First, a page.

THREE VILLAGE HOME IMPROVEMENT Serving the community for over 30 years. See ad in Home Service Directory. Rich Beresford, 631-689-3169


PAGE A16 â&#x20AC;˘ THE VILLAGE BEACON RECORD â&#x20AC;˘ FEBRUARY 16, 2017

S E R V IC E S SUPER HANDYMAN DTA CONTRACTING WE CAN FIX OR BUILD ANYTHING. Kitchens/Baths, Tile Flooring, Doors, Windows/Moulding, Painting; Interior/Exterior, All credit cards accepted. Senior discount. daveofalltrades @yahoo.com 631-745-9230 Lic#-37878-H/Ins

Home Repairs/ Construction FULL SERVICE HOME REMODELING serving Nassau and Suffolk Counties, kitchens, bathrooms, siding, roofing, commercial, extensions, decks, complete renovations, general contracting and much more. Wickman Constructions Inc. Call free estimate 631-846-8811.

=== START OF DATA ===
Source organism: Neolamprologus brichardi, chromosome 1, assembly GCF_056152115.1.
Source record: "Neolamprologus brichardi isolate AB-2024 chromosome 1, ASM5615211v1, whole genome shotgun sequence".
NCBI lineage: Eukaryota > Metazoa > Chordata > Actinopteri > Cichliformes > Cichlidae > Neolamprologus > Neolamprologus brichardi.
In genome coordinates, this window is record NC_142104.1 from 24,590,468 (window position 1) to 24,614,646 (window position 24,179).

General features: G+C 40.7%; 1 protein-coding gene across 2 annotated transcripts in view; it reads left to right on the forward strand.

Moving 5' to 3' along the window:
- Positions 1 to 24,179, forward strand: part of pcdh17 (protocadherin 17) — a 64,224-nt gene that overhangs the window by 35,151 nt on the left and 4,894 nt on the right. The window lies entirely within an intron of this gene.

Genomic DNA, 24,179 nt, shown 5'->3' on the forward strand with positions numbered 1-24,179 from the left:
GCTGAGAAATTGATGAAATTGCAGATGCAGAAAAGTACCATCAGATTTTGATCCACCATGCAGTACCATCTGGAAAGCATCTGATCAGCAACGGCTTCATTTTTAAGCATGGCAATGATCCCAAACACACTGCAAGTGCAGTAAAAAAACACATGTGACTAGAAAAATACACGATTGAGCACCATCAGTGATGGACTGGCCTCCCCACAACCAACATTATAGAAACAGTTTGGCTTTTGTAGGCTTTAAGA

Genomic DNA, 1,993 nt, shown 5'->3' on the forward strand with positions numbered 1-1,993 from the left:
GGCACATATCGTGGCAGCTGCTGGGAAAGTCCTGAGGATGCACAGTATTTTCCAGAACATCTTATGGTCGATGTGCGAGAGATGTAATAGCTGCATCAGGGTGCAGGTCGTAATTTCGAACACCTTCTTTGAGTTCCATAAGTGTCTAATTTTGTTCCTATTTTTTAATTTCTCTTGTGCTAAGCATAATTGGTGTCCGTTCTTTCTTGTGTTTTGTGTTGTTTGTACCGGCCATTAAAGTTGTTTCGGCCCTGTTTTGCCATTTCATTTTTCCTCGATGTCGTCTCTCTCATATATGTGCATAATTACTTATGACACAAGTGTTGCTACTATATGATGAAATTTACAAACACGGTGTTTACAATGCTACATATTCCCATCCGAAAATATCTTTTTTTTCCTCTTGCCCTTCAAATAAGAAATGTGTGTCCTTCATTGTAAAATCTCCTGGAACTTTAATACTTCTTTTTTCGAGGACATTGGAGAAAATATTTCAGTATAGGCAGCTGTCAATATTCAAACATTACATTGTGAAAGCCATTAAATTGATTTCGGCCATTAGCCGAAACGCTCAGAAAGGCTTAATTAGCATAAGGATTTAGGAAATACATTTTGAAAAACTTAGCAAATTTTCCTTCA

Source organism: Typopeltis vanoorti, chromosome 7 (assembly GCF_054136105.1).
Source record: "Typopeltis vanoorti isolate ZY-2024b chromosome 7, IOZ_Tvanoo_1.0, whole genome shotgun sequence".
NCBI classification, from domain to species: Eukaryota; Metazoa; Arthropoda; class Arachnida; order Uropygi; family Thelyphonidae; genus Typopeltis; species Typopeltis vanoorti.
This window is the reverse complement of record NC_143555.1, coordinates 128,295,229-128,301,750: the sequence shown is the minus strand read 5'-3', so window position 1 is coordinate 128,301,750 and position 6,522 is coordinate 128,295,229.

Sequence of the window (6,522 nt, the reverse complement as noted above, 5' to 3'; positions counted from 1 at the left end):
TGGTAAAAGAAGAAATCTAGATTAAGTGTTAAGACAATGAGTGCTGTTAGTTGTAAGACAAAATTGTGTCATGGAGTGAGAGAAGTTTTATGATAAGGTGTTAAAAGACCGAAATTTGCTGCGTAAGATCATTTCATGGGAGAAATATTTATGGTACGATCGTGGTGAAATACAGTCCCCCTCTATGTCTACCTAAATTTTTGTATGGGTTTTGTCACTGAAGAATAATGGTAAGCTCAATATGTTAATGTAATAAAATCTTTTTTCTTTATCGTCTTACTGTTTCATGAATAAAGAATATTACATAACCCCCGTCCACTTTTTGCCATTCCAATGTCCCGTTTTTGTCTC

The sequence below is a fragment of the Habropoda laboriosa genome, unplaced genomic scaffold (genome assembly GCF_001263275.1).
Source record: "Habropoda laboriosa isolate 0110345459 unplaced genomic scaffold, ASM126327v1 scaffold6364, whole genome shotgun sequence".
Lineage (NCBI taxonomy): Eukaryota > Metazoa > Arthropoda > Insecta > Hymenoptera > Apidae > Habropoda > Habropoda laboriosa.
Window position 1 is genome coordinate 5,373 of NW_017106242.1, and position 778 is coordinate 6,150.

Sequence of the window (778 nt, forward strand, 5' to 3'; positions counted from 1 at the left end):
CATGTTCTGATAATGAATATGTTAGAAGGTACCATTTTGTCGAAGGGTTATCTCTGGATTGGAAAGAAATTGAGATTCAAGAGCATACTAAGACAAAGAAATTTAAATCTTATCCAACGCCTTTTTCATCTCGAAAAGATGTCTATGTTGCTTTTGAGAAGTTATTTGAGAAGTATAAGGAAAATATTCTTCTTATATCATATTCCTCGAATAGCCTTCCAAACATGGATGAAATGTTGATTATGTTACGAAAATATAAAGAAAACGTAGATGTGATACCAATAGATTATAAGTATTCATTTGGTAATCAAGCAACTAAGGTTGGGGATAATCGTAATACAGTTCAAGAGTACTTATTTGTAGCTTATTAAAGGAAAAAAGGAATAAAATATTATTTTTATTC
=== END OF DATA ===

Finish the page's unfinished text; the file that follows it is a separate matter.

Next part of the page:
LONG HILL CARPENTRY 40 years experience All phases of home improvement. Old & Historic Restorations. Lic.#H22336/Ins. 631-751-1764 longhill7511764@aol.com

Carl Bongiorno Landscape/Mason Contractor All phases masonry work: stone walls, patios, poolscapes. All phases of Landscaping Design. Theme Gardens. Residential & Commercial. Lic/Ins. 631-928-2110

Lawn & Landscaping

Oil Burner Services

SETAUKET LANDSCAPE DESIGN Stone Driveways/Walkways, Walls/Stairs/Patios/Masonry, Brickwork/Repairs Land Clearing/Drainage,Grading/Excavating. Plantings/Mulch, Rain Gardens Steve Antos, 631-689-6082 setauketlandscape.com Serving Three Villages

DADâ&#x20AC;&#x2122;S OIL SERVICE Family Owned & Operated Radiant Heat, Hot Water Heaters, Boiler Installations, Baseboard, Oil Tanks, Seasonal Startups. Installations and Repairs. â&#x20AC;&#x153;We take care of all your home heating needsâ&#x20AC;? Call for more details. 631-828-6959